01 October 2010

Sleeping Rough


How would my grandparents have responded to the idea of hundreds of young people in Indiana sleeping in cardboard boxes through a cold Fall night to highlight the reality of homelessness in their community?

How would pioneering Aucklanders view leaders in Auckland sleeping in a covered carpark overnight to raise money for those who sleep rough most nights of the year? bigsleepout.org.nz

I'm not saying these initiatives are a bad idea. I'm just saying they are ideas of our times, they are experiential initiatives to not only aid the uncomfortable, but to involve the comfortable.

Having traveled in several impoverished communities and countries, I know we are often made uncomfortable just by seeing poverty, and comparing the foreign reality to our own.

Taking into account the degrees of poverty, the fear and vulnerability that accompany poverty, we must acknowledge that there is no strict dichotomy between poverty and wealth. It is more of a continuum not easily delineated by an outside judge.

You may have heard stories of people who stand outside their burning home grateful that they had each other, that no one had been physically hurt or killed. You may have visited villages where the people seemed to have nothing, but were joyful and content. You may have seen photos of boys playing soccer with a ball made of tightly wound plastic bags, yet they played as if it were a World Cup event!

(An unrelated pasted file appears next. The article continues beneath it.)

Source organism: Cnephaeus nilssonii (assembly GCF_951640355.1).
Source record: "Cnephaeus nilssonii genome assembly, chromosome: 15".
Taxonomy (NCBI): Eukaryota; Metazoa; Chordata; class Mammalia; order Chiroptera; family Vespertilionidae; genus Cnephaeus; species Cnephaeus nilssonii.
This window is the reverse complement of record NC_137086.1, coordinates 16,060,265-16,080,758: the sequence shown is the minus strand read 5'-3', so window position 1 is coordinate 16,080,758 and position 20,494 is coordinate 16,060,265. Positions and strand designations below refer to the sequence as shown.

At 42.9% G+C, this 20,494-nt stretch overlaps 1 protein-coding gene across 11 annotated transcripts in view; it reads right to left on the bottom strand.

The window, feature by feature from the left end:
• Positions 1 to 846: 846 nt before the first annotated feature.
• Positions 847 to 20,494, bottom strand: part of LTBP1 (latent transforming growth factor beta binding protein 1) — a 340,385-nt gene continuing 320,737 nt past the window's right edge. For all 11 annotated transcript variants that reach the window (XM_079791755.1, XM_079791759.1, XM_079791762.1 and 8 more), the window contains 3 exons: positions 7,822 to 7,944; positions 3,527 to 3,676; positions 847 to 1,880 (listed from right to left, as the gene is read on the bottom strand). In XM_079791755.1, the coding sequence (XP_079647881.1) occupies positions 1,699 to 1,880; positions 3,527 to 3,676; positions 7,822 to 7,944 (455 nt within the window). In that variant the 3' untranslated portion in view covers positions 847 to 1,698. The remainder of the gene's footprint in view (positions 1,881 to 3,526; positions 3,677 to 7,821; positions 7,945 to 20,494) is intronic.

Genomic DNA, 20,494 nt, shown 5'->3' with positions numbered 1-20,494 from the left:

We can compare similar sized earthquakes in Port-au-Prince, Haiti and in Christchurch, NZ, and see the difference in the scale of devastation in buildings and infra-structure. What we cannot see is the fear and the insecurity of the people who survived these terrible disasters.

I've traversed an odd path from kids sleeping in refrigerator boxes in Indiana to people's homes collapsing around them; from professionals sleeping on hard ground to people who can trust the ground upon which they stand.

I think my original point was more of how my grandparents would gladly have given money to the poor rather than go out and find a box of their own for a temporary solidarity.

Maybe it is that solidarity that people are looking for. Maybe that's why we go on benevolence trips and organise concerts, because we are after the community of experiencing things together and expressing ourselves together, and feeling part of something bigger than what our meagre monetary donation might suggest.

Aucklanders: Join the LIFEWISE BIG SLEEPOUT on October 14.
Sleep rough for one night and taste the reality facing Auckland’s homeless.

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